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G Medri, I Sergi, M-J Papandréou, P Beck-Peccoz, B Verrier, and C Ronin


Alkaline (pI 8·6–7·5) and neutral (pI 7·0–6·0) isoforms of human TSH have been isolated from a highly purified intrapituitary preparation by isoelectric focusing and compared for their respective actions on thyroid cell proliferation. Both TSH isoforms displayed the same ability to bind to porcine thyroid membranes as the original hormone preparation, indicating a similar recognition at the receptor sites. Alkaline forms showed a higher potency in inducing either cyclic AMP (cAMP) production or [3H]thymidine incorporation in FRTL-5 cells (half-maximal effective doses (ED50 values)=0·25 and 0·29 nm respectively) compared with their neutral counterparts (ED50 values=0·66 and 0·70 nm respectively). Increasing the concentration of alkaline forms in the presence of a half-maximal concentration of neutral TSH resulted in a profound inhibition of cell growth without a significant change in cAMP. Conversely, increasing the amount of neutral forms in the presence of a half-maximal dose of alkaline TSH resulted in an additive response for cAMP production but not in cell proliferation.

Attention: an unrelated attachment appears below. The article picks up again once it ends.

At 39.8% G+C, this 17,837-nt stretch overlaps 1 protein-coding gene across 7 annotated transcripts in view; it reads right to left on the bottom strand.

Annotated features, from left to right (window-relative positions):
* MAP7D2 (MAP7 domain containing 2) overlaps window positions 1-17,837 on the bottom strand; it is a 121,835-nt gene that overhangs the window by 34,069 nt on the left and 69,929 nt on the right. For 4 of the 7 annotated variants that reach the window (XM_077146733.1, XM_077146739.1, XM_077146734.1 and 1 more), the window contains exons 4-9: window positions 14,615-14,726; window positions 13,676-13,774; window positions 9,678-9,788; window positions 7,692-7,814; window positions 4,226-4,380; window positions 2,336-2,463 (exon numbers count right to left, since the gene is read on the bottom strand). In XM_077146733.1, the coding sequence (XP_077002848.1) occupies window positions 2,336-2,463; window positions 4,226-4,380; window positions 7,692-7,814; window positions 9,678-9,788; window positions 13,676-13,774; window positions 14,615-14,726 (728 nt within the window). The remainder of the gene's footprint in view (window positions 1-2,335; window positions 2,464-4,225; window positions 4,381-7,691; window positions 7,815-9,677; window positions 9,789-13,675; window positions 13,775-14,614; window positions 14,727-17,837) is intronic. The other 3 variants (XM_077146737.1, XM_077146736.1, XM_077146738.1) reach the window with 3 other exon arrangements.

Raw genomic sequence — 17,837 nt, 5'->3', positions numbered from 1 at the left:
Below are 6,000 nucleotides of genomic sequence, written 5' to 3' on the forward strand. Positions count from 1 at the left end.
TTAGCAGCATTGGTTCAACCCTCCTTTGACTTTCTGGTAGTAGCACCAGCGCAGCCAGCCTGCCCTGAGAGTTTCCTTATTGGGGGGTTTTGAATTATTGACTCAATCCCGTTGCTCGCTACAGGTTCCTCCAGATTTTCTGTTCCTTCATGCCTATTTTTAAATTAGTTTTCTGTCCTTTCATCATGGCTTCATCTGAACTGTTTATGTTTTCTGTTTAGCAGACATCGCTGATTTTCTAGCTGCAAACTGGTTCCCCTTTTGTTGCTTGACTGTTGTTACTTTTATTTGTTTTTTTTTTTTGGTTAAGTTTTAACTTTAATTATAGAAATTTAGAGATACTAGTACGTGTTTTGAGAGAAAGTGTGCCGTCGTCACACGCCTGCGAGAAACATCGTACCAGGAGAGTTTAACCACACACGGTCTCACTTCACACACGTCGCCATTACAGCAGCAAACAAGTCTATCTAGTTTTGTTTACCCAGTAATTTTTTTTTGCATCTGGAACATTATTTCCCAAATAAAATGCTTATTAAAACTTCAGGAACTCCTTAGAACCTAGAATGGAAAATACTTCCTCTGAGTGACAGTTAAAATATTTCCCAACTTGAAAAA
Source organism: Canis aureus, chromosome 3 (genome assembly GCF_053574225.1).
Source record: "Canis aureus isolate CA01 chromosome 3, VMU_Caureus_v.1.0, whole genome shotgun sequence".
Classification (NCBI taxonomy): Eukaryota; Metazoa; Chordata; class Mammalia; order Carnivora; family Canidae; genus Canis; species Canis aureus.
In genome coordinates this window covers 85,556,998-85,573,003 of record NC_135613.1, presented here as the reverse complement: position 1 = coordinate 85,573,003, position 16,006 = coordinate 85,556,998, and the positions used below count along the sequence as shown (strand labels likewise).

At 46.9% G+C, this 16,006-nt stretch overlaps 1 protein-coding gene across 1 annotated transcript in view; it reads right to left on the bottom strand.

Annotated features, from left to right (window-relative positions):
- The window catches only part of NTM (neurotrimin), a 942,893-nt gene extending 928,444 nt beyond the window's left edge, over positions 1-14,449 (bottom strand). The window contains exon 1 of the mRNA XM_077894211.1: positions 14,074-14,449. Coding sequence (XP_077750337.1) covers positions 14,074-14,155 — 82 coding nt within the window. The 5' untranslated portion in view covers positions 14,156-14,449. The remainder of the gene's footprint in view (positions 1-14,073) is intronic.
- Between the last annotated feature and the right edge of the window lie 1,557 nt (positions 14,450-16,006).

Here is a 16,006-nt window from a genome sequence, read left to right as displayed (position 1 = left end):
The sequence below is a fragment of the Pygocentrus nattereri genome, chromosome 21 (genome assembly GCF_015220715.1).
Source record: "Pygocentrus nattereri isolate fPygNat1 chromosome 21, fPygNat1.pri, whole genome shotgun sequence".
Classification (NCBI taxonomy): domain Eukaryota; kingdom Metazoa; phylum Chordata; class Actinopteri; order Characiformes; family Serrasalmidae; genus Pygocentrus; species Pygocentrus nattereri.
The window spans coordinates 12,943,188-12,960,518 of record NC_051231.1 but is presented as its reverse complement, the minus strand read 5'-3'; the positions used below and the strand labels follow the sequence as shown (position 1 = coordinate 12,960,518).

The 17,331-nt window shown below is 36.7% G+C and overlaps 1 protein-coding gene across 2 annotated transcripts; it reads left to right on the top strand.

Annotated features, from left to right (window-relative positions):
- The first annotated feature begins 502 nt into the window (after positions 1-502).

To assess whether glycosylation might be responsible for the variation in hormone action, both alkaline and neutral TSH isoforms were tested for recognition of their carbohydrate chains by concanavalin A (Con A) and ricin. No major difference was found in binding to Con A, indicating that the contribution of carbohydrates to changes in hormone pI was not related to core branching. Very few galactose residues were accessible in either hormone fraction since little binding to ricin was observed. Isoelectric focusing of TSH forms before and after neuraminidase treatment revealed that neutral forms had a higher sialic acid content than alkaline TSH.

In conclusion, the current findings show that TSH isoforms differentially affect cAMP production and cell growth. TSH fractions with a high sialic acid content and a low mitogenic activity behave as antagonists to the more active forms for cell proliferation. It is suggested that physiological control of TSH action at the thyroid gland may reside in the respective amounts of various TSH forms which, once bound to their receptor, can induce variable activation of post-receptor events while controlling cell proliferation.